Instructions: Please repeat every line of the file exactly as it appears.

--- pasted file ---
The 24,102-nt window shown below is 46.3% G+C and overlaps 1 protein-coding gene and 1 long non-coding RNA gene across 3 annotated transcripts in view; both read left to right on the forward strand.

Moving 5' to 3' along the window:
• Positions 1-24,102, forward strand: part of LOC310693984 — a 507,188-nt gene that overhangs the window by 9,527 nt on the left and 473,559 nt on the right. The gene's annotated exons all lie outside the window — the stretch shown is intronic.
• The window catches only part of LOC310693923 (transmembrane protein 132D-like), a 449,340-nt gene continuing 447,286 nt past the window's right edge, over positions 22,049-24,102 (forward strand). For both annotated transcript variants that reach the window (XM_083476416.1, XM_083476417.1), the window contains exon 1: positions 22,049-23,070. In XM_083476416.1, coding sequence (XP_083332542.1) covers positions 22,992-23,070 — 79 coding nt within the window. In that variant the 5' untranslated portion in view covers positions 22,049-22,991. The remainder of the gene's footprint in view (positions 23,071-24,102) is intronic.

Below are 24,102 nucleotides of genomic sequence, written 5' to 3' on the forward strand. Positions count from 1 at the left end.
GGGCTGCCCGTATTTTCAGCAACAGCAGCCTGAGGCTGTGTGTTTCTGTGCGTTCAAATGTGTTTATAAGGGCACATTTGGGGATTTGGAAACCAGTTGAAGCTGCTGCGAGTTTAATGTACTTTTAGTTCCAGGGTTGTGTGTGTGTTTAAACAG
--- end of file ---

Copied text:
The 24,102-nt window shown below is 46.3% G+C and overlaps 1 protein-coding gene and 1 long non-coding RNA gene across 3 annotated transcripts in view; both read left to right on the forward strand.

Moving 5' to 3' along the window:
• Positions 1-24,102, forward strand: part of LOC310693984 — a 507,188-nt gene that overhangs the window by 9,527 nt on the left and 473,559 nt on the right. The gene's annotated exons all lie outside the window — the stretch shown is intronic.
• The window catches only part of LOC310693923 (transmembrane protein 132D-like), a 449,340-nt gene continuing 447,286 nt past the window's right edge, over positions 22,049-24,102 (forward strand). For both annotated transcript variants that reach the window (XM_083476416.1, XM_083476417.1), the window contains exon 1: positions 22,049-23,070. In XM_083476416.1, coding sequence (XP_083332542.1) covers positions 22,992-23,070 — 79 coding nt within the window. In that variant the 5' untranslated portion in view covers positions 22,049-22,991. The remainder of the gene's footprint in view (positions 23,071-24,102) is intronic.

Below are 24,102 nucleotides of genomic sequence, written 5' to 3' on the forward strand. Positions count from 1 at the left end.
GGGCTGCCCGTATTTTCAGCAACAGCAGCCTGAGGCTGTGTGTTTCTGTGCGTTCAAATGTGTTTATAAGGGCACATTTGGGGATTTGGAAACCAGTTGAAGCTGCTGCGAGTTTAATGTACTTTTAGTTCCAGGGTTGTGTGTGTGTTTAAACAG